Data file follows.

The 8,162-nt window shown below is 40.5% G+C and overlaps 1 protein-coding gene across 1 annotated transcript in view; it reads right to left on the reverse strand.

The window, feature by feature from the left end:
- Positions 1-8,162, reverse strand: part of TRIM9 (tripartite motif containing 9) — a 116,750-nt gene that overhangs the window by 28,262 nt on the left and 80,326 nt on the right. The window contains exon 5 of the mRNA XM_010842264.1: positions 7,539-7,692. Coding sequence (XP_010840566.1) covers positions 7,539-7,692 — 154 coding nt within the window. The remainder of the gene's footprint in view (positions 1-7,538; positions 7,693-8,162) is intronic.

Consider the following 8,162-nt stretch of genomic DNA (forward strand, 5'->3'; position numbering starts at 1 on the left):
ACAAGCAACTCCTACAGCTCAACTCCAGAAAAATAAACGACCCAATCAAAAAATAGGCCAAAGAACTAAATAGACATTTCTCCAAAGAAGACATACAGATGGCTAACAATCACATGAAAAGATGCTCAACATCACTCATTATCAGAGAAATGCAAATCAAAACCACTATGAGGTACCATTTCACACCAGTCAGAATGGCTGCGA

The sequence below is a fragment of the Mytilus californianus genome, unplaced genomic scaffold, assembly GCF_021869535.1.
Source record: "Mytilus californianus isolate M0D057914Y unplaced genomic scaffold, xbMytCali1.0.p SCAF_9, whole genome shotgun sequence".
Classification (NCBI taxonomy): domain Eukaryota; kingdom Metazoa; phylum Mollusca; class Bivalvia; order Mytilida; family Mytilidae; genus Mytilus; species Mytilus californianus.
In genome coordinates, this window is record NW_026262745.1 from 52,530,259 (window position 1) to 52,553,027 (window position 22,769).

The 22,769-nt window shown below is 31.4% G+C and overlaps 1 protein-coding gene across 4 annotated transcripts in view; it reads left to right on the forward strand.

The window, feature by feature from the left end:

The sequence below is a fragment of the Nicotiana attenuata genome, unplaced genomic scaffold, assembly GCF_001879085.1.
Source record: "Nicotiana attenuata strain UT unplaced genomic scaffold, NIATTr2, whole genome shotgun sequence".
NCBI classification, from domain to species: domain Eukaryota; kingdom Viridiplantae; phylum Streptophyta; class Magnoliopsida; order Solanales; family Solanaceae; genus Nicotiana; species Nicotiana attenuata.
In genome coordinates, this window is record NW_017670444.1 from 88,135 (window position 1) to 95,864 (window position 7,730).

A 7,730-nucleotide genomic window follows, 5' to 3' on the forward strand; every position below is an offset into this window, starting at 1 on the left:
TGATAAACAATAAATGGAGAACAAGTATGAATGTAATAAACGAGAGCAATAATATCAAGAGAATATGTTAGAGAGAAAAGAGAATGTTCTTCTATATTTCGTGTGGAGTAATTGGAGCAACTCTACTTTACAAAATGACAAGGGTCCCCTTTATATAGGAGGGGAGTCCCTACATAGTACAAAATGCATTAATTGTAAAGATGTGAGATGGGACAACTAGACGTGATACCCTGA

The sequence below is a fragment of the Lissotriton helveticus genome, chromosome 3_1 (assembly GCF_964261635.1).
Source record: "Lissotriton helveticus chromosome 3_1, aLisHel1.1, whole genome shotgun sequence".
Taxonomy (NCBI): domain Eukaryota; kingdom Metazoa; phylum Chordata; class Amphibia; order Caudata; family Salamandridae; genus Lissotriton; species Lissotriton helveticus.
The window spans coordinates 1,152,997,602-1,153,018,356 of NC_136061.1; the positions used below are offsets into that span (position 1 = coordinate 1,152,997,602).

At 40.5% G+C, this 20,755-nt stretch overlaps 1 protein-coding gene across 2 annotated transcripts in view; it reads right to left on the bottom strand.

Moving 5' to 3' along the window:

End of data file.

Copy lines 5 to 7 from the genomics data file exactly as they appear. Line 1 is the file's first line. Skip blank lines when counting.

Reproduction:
ACAAGCAACTCCTACAGCTCAACTCCAGAAAAATAAACGACCCAATCAAAAAATAGGCCAAAGAACTAAATAGACATTTCTCCAAAGAAGACATACAGATGGCTAACAATCACATGAAAAGATGCTCAACATCACTCATTATCAGAGAAATGCAAATCAAAACCACTATGAGGTACCATTTCACACCAGTCAGAATGGCTGCGA

The sequence below is a fragment of the Mytilus californianus genome, unplaced genomic scaffold, assembly GCF_021869535.1.
Source record: "Mytilus californianus isolate M0D057914Y unplaced genomic scaffold, xbMytCali1.0.p SCAF_9, whole genome shotgun sequence".